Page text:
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Wednesday, January 27, 2021

Explained: France, Turkey and the cartoon dispute

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Explained: France, Turkey and the cartoon dispute
Explained: France, Turkey and the cartoon dispute

Slights and barbs have marred relations between France’s Emmanuel Macron and Turkey’s Tayyip Erdogan for years, but the row over cartoons of the Prophet Mohammad has dragged them to a new low which could have more lasting consequences.

Megan Revell reports.

Relations have been frosty between France’s Macron and Turkey’s Erdogan for years.

But a war of words over cartoons of the Prophet Mohammad has dragged them to an unprecedented low - and it could have far-reaching consequences.

Let’s take a closer look at Franco-Turkish ties - and where the tensions could lead.

Last month a French teacher was beheaded for showing pupils cartoons of the Prophet.

The French government, backed by many citizens, saw it as an attack on freedom of speech.

Macron vowed to redouble efforts to stop radical Islam subverting French values.

"Our citizens today must be protected.

Our citizens, whose religion is Islam, must be protected in our country, against these evils which is radical Islam." That prompted Erdogan to accuse Macron of an anti-Islamic agenda - even suggesting he needed a mental health check.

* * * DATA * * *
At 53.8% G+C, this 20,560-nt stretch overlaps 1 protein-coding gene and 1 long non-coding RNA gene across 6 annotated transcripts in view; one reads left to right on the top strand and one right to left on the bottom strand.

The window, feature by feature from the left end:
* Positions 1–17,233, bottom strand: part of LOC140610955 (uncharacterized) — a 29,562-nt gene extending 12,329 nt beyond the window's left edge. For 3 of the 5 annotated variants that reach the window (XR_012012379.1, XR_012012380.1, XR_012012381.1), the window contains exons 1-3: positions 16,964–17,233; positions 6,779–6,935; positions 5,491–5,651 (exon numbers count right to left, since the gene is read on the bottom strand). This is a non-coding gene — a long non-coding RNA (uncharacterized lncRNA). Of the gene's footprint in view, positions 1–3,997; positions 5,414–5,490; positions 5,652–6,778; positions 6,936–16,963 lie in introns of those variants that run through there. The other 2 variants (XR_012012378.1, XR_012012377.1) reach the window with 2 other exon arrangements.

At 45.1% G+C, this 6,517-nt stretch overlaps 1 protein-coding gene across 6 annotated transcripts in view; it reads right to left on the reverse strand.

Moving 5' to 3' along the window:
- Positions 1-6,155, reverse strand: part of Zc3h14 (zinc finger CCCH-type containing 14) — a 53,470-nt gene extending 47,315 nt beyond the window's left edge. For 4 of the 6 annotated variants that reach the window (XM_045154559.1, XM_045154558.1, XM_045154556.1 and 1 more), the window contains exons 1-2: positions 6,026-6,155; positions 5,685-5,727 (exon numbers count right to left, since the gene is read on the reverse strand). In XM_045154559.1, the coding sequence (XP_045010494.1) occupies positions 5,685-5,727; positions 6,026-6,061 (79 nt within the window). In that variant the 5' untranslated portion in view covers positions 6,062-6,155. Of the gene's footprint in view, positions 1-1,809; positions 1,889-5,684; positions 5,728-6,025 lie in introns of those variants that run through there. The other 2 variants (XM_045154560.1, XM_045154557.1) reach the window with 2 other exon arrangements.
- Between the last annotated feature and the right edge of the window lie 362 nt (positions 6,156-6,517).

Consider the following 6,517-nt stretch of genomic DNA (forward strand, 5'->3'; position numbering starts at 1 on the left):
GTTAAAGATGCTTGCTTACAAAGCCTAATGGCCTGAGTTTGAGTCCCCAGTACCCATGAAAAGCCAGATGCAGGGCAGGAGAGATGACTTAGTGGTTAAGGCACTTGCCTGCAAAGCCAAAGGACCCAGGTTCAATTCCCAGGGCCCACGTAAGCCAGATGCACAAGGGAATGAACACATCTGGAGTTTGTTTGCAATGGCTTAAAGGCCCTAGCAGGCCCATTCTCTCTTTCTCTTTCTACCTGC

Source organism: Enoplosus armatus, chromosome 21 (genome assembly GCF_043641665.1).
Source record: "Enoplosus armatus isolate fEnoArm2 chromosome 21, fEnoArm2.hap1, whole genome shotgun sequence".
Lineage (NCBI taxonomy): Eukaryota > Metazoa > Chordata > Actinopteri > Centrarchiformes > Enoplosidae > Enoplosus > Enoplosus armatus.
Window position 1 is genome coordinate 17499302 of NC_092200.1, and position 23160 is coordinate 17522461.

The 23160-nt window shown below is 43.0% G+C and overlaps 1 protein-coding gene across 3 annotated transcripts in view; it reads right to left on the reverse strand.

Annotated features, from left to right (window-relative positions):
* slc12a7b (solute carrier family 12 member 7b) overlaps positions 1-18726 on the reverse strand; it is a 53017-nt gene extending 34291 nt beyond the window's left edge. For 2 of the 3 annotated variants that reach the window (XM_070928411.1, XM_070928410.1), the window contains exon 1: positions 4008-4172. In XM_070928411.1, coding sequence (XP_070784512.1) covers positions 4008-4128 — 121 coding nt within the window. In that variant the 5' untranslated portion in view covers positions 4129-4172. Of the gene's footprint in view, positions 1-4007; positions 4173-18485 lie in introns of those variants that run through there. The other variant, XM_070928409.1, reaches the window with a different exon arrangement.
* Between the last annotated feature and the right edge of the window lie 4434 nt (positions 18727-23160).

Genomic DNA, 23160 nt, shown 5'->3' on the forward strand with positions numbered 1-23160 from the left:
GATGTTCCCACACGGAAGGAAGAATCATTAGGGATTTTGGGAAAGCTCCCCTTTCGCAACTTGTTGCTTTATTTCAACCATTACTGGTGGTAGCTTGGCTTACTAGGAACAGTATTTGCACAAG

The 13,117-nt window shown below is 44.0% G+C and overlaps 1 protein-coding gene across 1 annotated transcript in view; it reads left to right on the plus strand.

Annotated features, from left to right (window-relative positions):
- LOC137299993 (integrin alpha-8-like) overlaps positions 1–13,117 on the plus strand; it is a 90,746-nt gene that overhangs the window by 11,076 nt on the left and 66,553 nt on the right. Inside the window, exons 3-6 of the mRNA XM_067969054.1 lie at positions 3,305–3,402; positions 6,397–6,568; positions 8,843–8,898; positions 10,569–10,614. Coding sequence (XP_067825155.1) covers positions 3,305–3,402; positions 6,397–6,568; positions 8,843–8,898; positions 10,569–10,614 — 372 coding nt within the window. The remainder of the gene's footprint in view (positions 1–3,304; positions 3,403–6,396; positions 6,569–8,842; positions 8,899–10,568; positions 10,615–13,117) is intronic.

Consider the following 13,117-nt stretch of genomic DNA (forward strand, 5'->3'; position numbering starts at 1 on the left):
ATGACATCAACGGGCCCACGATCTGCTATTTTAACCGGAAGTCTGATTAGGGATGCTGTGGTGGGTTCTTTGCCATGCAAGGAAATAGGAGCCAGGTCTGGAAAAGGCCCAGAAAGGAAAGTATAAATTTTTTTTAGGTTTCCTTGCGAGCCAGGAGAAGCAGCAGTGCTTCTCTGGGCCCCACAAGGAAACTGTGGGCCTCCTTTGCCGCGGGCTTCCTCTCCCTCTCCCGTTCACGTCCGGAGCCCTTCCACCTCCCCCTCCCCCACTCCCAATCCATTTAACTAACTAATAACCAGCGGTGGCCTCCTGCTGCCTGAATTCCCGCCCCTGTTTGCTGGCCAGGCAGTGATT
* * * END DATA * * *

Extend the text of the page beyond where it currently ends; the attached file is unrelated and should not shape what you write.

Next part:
Western countries mocking Islam, he said, want to "relaunch the Crusades." Both are facing domestic pressure on this issue: Macron, to be strong against radical Islam - and Erdogan, to be a global champion of Muslim rights.

But relations had already soured around other issues.

At their root?

Rival strategic interests, according to analysts and officials.

Macron is the most outspoken defender of European interests in areas where Ankara – rebuffed for membership of the EU club – is increasingly exerting itself.

Namely - in north Africa, the eastern Mediterranean, and Syria.

In March 2018, Macron met a delegation including the Syrian Kurdish YPG - labeled a terror group by Turkey.

France accused Turkey of backing radical Islamists among rebels fighting President Bashar al-Assad.

France also claimed Turkey was using Syrian refugees as blackmail - by hinting it could send them towards European borders.

Erdogan repeatedly threatened, in public speeches, to "open the gates." By the time Erdogan and Macron met at a NATO summit in July 2018, relations were particularly low.

An official said everyone was sent out, apart from interpreters, so Erdogan and Macron could talk man to man.

But there was no thaw - if anything, there was a deterioration.

So - if bridges can’t be mended, where might it all lead?

EU leaders have already threatened sanctions if Turkey fails to de-escalate tensions in the eastern Mediterranean.

Sources say momentum is likely to build for a proposal, driven by France, to push through sanctions - targeting Turkey's already-fragile economy.


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